I often follow the stock in Geiger Edelmetalle, since they show the coins they have and the number of each when you place your order. Here's a screenshot of four fractional-ounce coins that I have found to be out of stock in gold rallies.
This is the British sovereign. This is a coin that is also depleted quickly due to its national origin (it is interesting to own national coins since they are the most accepted ones in their respective countries).
Lastly, we have the Swiss Vreneli 20 francs, another popular coin and usually found in ample supply.
Were these four coins missing, along with some of the one-ounce coins, I would be inclined to say that there is physical market pressure on the price. However, as we can see as of April 5th, the four coins remain in stock. I think that sustained high prices (with a record in EUR) have provided shops with more stock, and physical market pressure is relieved.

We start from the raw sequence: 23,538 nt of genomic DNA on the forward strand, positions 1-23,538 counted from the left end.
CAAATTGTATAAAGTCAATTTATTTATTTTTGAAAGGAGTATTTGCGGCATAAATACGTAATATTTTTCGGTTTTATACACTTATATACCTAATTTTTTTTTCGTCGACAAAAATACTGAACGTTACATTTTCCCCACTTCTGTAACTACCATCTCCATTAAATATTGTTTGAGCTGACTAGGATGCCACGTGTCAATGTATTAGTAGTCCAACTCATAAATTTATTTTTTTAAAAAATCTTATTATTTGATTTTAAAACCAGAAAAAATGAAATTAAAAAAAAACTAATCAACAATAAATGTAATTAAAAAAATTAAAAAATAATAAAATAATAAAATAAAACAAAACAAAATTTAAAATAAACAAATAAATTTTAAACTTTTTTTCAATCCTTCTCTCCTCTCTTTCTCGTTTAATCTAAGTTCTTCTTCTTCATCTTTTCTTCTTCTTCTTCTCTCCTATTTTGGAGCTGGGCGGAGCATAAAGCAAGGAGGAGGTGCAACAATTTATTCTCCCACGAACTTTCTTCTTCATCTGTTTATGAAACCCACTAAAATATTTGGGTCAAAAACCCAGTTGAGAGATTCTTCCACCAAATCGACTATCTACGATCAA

However, a good strategy when investing in gold is averaging on the downside. With the metals plunging during two straight days, and gold price not that low since January, it was time to raid a shop. This does not mean that I think it won't continue sliding. USD1500 is fully believable. It may coincide with a market-wide spring
sell-off in a deflationary context, and in that case the drop might be
much larger. The chart in EUR tells me there is some barrier at EUR1350 that gold was not able to cross and, thus, it has to take a breath. On the other hand, the problems in southern Europe lurking, are poised to surface again. This has been proven to be true, at least partially, with today's EUR dumping across the board. At that time, it was clear that the minimum for the day was in (assuming normal trading). The elements for averaging on the downside were on! The price per ounce I got yesterday was EUR1265 (Krugerrand, not in Geiger). Today it is EUR1282, not a bad deal!